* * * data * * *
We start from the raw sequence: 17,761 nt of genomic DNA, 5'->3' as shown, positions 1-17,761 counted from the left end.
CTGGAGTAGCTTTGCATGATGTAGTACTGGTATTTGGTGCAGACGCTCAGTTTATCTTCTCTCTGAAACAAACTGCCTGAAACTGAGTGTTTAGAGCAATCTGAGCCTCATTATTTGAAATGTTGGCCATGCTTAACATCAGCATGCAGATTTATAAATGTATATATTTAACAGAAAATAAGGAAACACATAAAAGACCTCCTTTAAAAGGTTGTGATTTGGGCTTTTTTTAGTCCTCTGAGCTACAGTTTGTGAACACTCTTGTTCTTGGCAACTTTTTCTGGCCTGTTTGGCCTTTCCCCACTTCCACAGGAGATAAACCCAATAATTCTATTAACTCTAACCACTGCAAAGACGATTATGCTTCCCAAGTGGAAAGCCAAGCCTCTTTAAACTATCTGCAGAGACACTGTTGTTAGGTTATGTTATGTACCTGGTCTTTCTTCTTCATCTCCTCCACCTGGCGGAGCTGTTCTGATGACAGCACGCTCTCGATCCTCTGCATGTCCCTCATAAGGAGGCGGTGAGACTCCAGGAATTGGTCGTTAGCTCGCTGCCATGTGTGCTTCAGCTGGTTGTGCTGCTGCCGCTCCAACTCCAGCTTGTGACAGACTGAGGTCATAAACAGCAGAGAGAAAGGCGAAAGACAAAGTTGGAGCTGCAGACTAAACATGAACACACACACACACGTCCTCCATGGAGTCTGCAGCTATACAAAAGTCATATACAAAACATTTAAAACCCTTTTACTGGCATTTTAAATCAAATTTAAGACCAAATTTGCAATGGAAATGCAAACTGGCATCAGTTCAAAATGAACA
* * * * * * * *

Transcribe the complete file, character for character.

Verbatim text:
We start from the raw sequence: 17,761 nt of genomic DNA, 5'->3' as shown, positions 1-17,761 counted from the left end.
CTGGAGTAGCTTTGCATGATGTAGTACTGGTATTTGGTGCAGACGCTCAGTTTATCTTCTCTCTGAAACAAACTGCCTGAAACTGAGTGTTTAGAGCAATCTGAGCCTCATTATTTGAAATGTTGGCCATGCTTAACATCAGCATGCAGATTTATAAATGTATATATTTAACAGAAAATAAGGAAACACATAAAAGACCTCCTTTAAAAGGTTGTGATTTGGGCTTTTTTTAGTCCTCTGAGCTACAGTTTGTGAACACTCTTGTTCTTGGCAACTTTTTCTGGCCTGTTTGGCCTTTCCCCACTTCCACAGGAGATAAACCCAATAATTCTATTAACTCTAACCACTGCAAAGACGATTATGCTTCCCAAGTGGAAAGCCAAGCCTCTTTAAACTATCTGCAGAGACACTGTTGTTAGGTTATGTTATGTACCTGGTCTTTCTTCTTCATCTCCTCCACCTGGCGGAGCTGTTCTGATGACAGCACGCTCTCGATCCTCTGCATGTCCCTCATAAGGAGGCGGTGAGACTCCAGGAATTGGTCGTTAGCTCGCTGCCATGTGTGCTTCAGCTGGTTGTGCTGCTGCCGCTCCAACTCCAGCTTGTGACAGACTGAGGTCATAAACAGCAGAGAGAAAGGCGAAAGACAAAGTTGGAGCTGCAGACTAAACATGAACACACACACACACGTCCTCCATGGAGTCTGCAGCTATACAAAAGTCATATACAAAACATTTAAAACCCTTTTACTGGCATTTTAAATCAAATTTAAGACCAAATTTGCAATGGAAATGCAAACTGGCATCAGTTCAAAATGAACA